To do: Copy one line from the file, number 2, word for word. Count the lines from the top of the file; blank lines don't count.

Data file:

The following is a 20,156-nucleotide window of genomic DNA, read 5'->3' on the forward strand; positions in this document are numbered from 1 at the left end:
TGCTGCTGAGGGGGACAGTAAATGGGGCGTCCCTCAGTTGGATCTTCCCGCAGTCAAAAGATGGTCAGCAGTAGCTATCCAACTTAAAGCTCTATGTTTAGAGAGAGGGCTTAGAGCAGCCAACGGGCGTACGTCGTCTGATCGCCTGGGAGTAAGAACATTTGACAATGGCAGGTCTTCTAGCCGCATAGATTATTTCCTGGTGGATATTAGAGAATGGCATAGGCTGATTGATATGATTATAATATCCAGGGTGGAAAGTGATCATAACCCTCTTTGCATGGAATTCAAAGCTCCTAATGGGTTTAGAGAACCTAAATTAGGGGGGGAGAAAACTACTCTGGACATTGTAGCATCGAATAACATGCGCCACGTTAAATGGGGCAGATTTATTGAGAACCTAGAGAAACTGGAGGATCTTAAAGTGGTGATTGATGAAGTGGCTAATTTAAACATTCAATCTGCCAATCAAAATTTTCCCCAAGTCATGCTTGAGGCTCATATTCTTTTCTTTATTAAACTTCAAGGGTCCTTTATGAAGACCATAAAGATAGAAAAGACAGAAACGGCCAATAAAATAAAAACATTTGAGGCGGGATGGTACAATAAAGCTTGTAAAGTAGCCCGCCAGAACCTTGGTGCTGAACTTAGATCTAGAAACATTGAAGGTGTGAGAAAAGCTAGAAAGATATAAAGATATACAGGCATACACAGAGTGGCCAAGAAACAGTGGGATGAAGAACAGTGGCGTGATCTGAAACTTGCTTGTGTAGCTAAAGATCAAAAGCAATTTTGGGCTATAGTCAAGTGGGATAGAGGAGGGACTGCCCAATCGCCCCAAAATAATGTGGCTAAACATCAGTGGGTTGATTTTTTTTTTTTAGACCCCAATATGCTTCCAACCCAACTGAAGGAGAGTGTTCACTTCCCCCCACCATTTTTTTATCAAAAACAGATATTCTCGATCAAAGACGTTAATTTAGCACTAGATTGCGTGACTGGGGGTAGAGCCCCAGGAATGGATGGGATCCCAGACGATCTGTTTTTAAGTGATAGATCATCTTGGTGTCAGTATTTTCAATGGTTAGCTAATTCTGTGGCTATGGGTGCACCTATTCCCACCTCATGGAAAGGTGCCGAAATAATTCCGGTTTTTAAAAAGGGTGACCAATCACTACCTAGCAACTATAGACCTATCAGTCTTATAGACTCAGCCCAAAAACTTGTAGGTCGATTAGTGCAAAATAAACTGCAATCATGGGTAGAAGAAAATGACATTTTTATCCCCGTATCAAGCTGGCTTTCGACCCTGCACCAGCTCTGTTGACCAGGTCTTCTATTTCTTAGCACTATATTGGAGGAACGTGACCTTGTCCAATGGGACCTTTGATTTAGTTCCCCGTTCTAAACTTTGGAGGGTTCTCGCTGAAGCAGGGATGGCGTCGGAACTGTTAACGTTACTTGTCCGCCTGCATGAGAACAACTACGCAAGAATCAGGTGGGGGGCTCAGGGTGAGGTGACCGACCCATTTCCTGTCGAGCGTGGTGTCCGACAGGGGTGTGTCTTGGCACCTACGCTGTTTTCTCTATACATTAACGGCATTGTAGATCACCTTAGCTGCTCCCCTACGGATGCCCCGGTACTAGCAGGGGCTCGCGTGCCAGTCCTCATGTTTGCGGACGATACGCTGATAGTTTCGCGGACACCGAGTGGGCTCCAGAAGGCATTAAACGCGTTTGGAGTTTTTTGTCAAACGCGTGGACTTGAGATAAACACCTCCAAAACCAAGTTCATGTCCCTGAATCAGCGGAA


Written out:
TGCTGCTGAGGGGGACAGTAAATGGGGCGTCCCTCAGTTGGATCTTCCCGCAGTCAAAAGATGGTCAGCAGTAGCTATCCAACTTAAAGCTCTATGTTTAGAGAGAGGGCTTAGAGCAGCCAACGGGCGTACGTCGTCTGATCGCCTGGGAGTAAGAACATTTGACAATGGCAGGTCTTCTAGCCGCATAGATTATTTCCTGGTGGATATTAGAGAATGGCATAGGCTGATTGATATGATTATAATATCCAGGGTGGAAAGTGATCATAACCCTCTTTGCATGGAATTCAAAGCTCCTAATGGGTTTAGAGAACCTAAATTAGGGGGGGAGAAAACTACTCTGGACATTGTAGCATCGAATAACATGCGCCACGTTAAATGGGGCAGATTTATTGAGAACCTAGAGAAACTGGAGGATCTTAAAGTGGTGATTGATGAAGTGGCTAATTTAAACATTCAATCTGCCAATCAAAATTTTCCCCAAGTCATGCTTGAGGCTCATATTCTTTTCTTTATTAAACTTCAAGGGTCCTTTATGAAGACCATAAAGATAGAAAAGACAGAAACGGCCAATAAAATAAAAACATTTGAGGCGGGATGGTACAATAAAGCTTGTAAAGTAGCCCGCCAGAACCTTGGTGCTGAACTTAGATCTAGAAACATTGAAGGTGTGAGAAAAGCTAGAAAGATATAAAGATATACAGGCATACACAGAGTGGCCAAGAAACAGTGGGATGAAGAACAGTGGCGTGATCTGAAACTTGCTTGTGTAGCTAAAGATCAAAAGCAATTTTGGGCTATAGTCAAGTGGGATAGAGGAGGGACTGCCCAATCGCCCCAAAATAATGTGGCTAAACATCAGTGGGTTGATTTTTTTTTTTTAGACCCCAATATGCTTCCAACCCAACTGAAGGAGAGTGTTCACTTCCCCCCACCATTTTTTTATCAAAAACAGATATTCTCGATCAAAGACGTTAATTTAGCACTAGATTGCGTGACTGGGGGTAGAGCCCCAGGAATGGATGGGATCCCAGACGATCTGTTTTTAAGTGATAGATCATCTTGGTGTCAGTATTTTCAATGGTTAGCTAATTCTGTGGCTATGGGTGCACCTATTCCCACCTCATGGAAAGGTGCCGAAATAATTCCGGTTTTTAAAAAGGGTGACCAATCACTACCTAGCAACTATAGACCTATCAGTCTTATAGACTCAGCCCAAAAACTTGTAGGTCGATTAGTGCAAAATAAACTGCAATCATGGGTAGAAGAAAATGACATTTTTATCCCCGTATCAAGCTGGCTTTCGACCCTGCACCAGCTCTGTTGACCAGGTCTTCTATTTCTTAGCACTATATTGGAGGAACGTGACCTTGTCCAATGGGACCTTTGATTTAGTTCCCCGTTCTAAACTTTGGAGGGTTCTCGCTGAAGCAGGGATGGCGTCGGAACTGTTAACGTTACTTGTCCGCCTGCATGAGAACAACTACGCAAGAATCAGGTGGGGGGCTCAGGGTGAGGTGACCGACCCATTTCCTGTCGAGCGTGGTGTCCGACAGGGGTGTGTCTTGGCACCTACGCTGTTTTCTCTATACATTAACGGCATTGTAGATCACCTTAGCTGCTCCCCTACGGATGCCCCGGTACTAGCAGGGGCTCGCGTGCCAGTCCTCATGTTTGCGGACGATACGCTGATAGTTTCGCGGACACCGAGTGGGCTCCAGAAGGCATTAAACGCGTTTGGAGTTTTTTGTCAAACGCGTGGACTTGAGATAAACACCTCCAAAACCAAGTTCATGTCCCTGAATCAGCGGAA